Graham Reid | | 4 min read
Although this is the 50th anniversary of Yellow Submarine – the animated film which premiered in July 1968, the album appearing in December of that year – there seems little more that the Beatles' company Apple can wring out of it.
The original soundtrack album (the second side George Martin's orchestral pieces from the feature) has long been reissued as remastered CD (mono and stereo) and vinyl (ditto), the film reappeared in a frame-by-frame restoration on DVD and Blu-Ray some years ago with a booklet of art reproductions and transparencies, and there was even the Yellow Submarine Songtrack album in '99 which was all the Beatles songs in the film without Martin's instrumentals.
And of course Lego got there with a Yellow Submarine set (very cool!) some time back.
Done and dusted then?
Almost, so the recently released Yellow Submarine seven inch picture disc looked a little desperate.
Not much more to be said . . . unless you want a comic perhaps?
But there's even already been one of them.
A comic with story adapted by Charlie Gardner appeared in 2004 and of course has been polished off again in a 50th Anniversary Edition this year.
But frankly it's not up to much.
The story imposes a descriptive narrative alongside the images based on Heinz Edelmann's original art direction.
Here's a sample:
“Captain Fred ran for his life as the crowd scattered. 'The Meanies are coming, the Meanies are coming!'
“Those who decided to stay were beaten blue and blue by the Glove or frozen like colourless statues. The Chief Blue Meanie gloated, 'If music be the food of Glove, play on!'
“And the air turned blue with his laughter”
And so on.
That coupled with flat images hardy captures the spirit of the darkness and humour in the story, let alone the Surrealist and Pop Art elements of the film.
But this new version by writer and artist Bill Morrison – co-founder of Bongo comics and current editor of Mad Magazine – really does come closer to matching the film in energy and wit.
The film will always be the touchstone and no home with kids under eight (or maybe 12) should be without a copy.
But for comic collectors and Beatle fans Morrison's vision is much more of a kindred spirit than Gardners.
As a comic artist he knows how to break the frame, have multi-layered and multi-perspective full page art, juxtapositions between square, rounded and frameless illustrations, and a real feel for the psychedelic heart of Edelmann's artistic ideas.
Morrison – who did a line of Simpsons' comics among others – knows his way around the genre. A selelction of his images follow at the end of the page)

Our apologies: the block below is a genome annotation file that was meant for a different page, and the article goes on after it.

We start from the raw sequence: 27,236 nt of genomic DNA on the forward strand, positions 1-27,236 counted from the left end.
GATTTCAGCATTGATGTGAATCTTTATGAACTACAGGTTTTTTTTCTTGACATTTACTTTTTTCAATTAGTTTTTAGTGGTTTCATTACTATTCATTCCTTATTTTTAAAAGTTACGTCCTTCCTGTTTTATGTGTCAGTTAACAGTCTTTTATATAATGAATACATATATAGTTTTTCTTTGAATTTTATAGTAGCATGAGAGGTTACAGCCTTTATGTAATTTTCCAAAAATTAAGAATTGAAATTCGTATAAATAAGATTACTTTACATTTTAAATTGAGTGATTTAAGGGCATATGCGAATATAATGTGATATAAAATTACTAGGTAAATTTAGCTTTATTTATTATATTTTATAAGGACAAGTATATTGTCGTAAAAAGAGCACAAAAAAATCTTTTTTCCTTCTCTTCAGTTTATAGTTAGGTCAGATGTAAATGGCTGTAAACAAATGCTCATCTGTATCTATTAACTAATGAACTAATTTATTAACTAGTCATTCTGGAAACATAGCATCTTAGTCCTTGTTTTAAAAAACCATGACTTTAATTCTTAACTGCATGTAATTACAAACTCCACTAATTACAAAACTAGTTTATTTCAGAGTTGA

Ironically he never saw the film in cinemas when it first came out but since seeing it on television in the Seventies he has always held it in high esteem and, despite not being allowed to use any Beatle lyrics in the comic, the edition transcends that limitation.
As he told Multiverse Comics, “I was trying to stay as faithful to the film as I could possibly get, so I had the film transcribed. Actually my wife and I transcribed a great deal of it and then I got some help from the people at Titan [Comics].
“They sent me just a script of dialogue from the film. Some of it was correct, but some of it I looked at it and I thought, 'That doesn’t seem to read the way I remember hearing the line.'
“I would go back and listen to it again and sometimes eventually decide that it was neither what I remembered or what they came up with. It was something completely different.
“I tried to stay really close, but in doing a translation from film to comic there were areas where I had to create dialogue just to keep the story moving and kind of fill in where the songs [would go]. “We were not able to use the song lyrics so the sequences where the songs take place are, for the most part, not in the graphic novel. In order to bridge those areas I had to create little bits of dialogue just to keep things going forward.
“For that I really, I sort of feel like for the film they did a really good job of picking up on the characters that the Beatles had established in those first two movies, A Hard Day’s Night and Help!. “They were doing the same kind of puns and tatter that the Beatles had in those movies. I was referencing those as well.
“Whenever I had to create dialogue I was thinking not only about Yellow Submarine but also about Help! and A Hard Day’s Night and how John would say something or what kind of a joke would Ringo make here, that kind of thing.”
So an imaginative but knowledgeable reconsideration of Yellow Submarine, in comic book form, then. And the final few pages are concept art and pencil drawings from his sketchbook
If you really do want a Yellow Submarine comic, Bill Morrison's version is the one.
Or you might be saving your money for the expanded box set of The Beatles' White Album due later this year. It's a big 'un!
For a lengthy interview with Morrison at Multiverse go here.
The hardcover edition of Morrison's Yellow Submarine is available at Amazon: NZ$30, but shipping brings it to approximately NZ$62